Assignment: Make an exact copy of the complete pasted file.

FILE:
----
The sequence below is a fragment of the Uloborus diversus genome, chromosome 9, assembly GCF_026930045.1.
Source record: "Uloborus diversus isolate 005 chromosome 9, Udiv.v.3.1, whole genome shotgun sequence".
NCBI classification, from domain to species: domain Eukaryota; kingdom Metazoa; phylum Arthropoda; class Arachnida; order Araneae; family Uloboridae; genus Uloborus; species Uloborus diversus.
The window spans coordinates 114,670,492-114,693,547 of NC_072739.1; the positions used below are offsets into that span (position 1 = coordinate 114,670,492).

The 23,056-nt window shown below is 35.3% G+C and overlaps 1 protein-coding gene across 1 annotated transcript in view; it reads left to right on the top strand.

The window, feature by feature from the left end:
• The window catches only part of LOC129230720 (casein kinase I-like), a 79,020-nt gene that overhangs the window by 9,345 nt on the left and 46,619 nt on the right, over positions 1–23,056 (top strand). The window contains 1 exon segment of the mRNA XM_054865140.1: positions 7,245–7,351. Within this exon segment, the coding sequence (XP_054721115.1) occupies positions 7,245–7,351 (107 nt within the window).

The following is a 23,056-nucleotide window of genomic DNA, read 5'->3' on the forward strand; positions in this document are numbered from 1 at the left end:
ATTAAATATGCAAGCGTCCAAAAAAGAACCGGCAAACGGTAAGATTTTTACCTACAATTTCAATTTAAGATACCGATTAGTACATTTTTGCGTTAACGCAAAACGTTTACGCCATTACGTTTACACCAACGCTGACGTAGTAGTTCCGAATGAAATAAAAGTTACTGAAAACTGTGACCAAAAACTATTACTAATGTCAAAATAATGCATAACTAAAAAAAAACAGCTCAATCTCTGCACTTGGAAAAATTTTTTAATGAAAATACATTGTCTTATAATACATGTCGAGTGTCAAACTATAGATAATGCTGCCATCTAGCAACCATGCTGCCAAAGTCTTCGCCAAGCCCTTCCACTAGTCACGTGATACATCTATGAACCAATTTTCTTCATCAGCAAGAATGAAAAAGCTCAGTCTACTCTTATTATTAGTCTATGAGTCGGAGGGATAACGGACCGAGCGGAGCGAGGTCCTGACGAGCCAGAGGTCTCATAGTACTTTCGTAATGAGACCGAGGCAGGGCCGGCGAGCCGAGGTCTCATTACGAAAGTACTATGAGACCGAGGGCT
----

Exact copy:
The sequence below is a fragment of the Uloborus diversus genome, chromosome 9, assembly GCF_026930045.1.
Source record: "Uloborus diversus isolate 005 chromosome 9, Udiv.v.3.1, whole genome shotgun sequence".
NCBI classification, from domain to species: domain Eukaryota; kingdom Metazoa; phylum Arthropoda; class Arachnida; order Araneae; family Uloboridae; genus Uloborus; species Uloborus diversus.
The window spans coordinates 114,670,492-114,693,547 of NC_072739.1; the positions used below are offsets into that span (position 1 = coordinate 114,670,492).

The 23,056-nt window shown below is 35.3% G+C and overlaps 1 protein-coding gene across 1 annotated transcript in view; it reads left to right on the top strand.

The window, feature by feature from the left end:
• The window catches only part of LOC129230720 (casein kinase I-like), a 79,020-nt gene that overhangs the window by 9,345 nt on the left and 46,619 nt on the right, over positions 1–23,056 (top strand). The window contains 1 exon segment of the mRNA XM_054865140.1: positions 7,245–7,351. Within this exon segment, the coding sequence (XP_054721115.1) occupies positions 7,245–7,351 (107 nt within the window).

The following is a 23,056-nucleotide window of genomic DNA, read 5'->3' on the forward strand; positions in this document are numbered from 1 at the left end:
ATTAAATATGCAAGCGTCCAAAAAAGAACCGGCAAACGGTAAGATTTTTACCTACAATTTCAATTTAAGATACCGATTAGTACATTTTTGCGTTAACGCAAAACGTTTACGCCATTACGTTTACACCAACGCTGACGTAGTAGTTCCGAATGAAATAAAAGTTACTGAAAACTGTGACCAAAAACTATTACTAATGTCAAAATAATGCATAACTAAAAAAAAACAGCTCAATCTCTGCACTTGGAAAAATTTTTTAATGAAAATACATTGTCTTATAATACATGTCGAGTGTCAAACTATAGATAATGCTGCCATCTAGCAACCATGCTGCCAAAGTCTTCGCCAAGCCCTTCCACTAGTCACGTGATACATCTATGAACCAATTTTCTTCATCAGCAAGAATGAAAAAGCTCAGTCTACTCTTATTATTAGTCTATGAGTCGGAGGGATAACGGACCGAGCGGAGCGAGGTCCTGACGAGCCAGAGGTCTCATAGTACTTTCGTAATGAGACCGAGGCAGGGCCGGCGAGCCGAGGTCTCATTACGAAAGTACTATGAGACCGAGGGCT